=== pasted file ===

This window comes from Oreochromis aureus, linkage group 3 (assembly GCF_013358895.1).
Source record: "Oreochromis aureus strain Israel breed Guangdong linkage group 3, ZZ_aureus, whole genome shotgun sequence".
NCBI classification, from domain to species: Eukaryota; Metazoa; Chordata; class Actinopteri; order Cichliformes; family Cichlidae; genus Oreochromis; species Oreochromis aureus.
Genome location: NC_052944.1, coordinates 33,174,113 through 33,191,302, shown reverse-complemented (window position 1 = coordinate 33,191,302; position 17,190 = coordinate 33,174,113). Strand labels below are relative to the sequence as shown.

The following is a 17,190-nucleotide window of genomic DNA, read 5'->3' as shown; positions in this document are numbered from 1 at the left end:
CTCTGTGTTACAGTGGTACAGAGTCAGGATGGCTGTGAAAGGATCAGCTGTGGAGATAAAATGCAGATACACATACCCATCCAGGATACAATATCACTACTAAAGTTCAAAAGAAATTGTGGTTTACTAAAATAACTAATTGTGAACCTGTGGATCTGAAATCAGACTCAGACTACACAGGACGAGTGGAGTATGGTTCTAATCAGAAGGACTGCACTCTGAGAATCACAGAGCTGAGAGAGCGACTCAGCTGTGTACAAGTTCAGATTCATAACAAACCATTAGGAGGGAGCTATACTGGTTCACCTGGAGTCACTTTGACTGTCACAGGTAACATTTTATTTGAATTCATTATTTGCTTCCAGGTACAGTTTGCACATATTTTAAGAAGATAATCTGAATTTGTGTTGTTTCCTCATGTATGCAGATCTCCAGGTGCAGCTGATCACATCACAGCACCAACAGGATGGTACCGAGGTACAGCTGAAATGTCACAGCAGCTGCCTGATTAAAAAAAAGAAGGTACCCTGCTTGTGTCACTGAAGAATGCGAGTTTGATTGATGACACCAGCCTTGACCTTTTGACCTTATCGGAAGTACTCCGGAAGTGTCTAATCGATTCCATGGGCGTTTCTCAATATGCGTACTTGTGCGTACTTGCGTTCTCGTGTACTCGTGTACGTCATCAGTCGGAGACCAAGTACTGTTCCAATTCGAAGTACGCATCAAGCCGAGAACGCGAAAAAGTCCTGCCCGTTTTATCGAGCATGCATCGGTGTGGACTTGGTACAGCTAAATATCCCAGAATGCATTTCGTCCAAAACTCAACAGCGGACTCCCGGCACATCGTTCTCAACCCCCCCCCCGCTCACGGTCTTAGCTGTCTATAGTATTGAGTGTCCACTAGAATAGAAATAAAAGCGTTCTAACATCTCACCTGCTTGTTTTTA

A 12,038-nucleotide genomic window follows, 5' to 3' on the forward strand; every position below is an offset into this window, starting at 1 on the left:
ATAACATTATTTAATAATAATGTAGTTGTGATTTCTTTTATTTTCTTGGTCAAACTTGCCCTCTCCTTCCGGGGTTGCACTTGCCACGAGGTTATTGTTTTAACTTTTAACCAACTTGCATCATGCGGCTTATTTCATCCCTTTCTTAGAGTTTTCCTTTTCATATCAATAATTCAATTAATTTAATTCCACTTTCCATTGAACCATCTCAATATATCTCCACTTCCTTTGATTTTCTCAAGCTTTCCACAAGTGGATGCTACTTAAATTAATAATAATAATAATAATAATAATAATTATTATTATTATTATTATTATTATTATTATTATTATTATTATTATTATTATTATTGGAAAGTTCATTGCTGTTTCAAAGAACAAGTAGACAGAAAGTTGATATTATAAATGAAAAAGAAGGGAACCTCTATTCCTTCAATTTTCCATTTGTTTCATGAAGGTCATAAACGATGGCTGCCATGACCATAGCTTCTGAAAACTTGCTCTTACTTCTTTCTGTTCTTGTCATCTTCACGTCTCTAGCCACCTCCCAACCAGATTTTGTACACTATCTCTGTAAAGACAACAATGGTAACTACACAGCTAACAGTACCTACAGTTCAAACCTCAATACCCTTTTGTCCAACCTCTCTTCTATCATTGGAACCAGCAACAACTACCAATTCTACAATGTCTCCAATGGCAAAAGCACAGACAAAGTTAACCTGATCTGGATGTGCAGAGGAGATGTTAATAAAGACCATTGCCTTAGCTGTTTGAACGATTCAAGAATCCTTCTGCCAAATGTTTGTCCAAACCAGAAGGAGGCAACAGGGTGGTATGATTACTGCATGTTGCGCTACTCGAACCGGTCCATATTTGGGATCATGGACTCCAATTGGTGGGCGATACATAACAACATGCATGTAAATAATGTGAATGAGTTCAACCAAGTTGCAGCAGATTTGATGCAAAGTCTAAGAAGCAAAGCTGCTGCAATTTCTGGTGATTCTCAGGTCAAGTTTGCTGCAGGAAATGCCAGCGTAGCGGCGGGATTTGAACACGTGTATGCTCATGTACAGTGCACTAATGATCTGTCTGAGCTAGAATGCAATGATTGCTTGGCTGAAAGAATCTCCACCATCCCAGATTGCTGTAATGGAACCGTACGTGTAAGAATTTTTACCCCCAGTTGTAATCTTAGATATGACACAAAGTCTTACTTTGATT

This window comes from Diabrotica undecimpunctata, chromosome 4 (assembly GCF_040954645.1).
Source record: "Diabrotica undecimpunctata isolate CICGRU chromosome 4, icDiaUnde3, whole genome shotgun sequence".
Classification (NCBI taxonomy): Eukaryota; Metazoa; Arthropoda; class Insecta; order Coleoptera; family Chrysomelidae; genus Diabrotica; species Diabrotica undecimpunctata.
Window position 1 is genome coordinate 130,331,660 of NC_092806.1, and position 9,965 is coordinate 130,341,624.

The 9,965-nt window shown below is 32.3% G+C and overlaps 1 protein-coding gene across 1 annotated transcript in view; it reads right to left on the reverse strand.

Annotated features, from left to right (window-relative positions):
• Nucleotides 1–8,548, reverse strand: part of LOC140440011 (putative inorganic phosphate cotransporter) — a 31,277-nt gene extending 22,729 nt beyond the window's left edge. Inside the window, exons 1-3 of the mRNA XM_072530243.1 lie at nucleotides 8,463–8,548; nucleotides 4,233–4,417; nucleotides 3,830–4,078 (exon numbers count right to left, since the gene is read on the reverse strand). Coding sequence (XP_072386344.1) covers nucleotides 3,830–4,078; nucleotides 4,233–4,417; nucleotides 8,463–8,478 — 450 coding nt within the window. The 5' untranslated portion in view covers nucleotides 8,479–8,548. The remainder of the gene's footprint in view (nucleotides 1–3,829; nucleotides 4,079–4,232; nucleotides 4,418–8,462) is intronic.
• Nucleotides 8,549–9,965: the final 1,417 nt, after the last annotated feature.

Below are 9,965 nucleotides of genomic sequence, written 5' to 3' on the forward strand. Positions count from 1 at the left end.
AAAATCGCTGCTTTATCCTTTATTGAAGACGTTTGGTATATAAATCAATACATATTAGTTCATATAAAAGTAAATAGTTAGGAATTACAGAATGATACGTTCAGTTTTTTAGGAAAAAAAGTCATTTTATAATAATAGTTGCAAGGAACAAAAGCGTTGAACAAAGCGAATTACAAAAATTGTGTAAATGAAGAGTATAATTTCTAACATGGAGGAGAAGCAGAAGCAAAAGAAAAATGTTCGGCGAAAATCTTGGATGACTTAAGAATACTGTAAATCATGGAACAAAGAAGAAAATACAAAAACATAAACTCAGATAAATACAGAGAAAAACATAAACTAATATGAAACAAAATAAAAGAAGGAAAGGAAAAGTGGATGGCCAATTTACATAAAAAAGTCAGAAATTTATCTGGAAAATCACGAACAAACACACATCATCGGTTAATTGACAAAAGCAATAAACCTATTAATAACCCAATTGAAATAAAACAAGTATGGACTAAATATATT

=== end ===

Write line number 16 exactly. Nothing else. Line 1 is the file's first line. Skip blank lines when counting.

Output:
• Nucleotides 8,549–9,965: the final 1,417 nt, after the last annotated feature.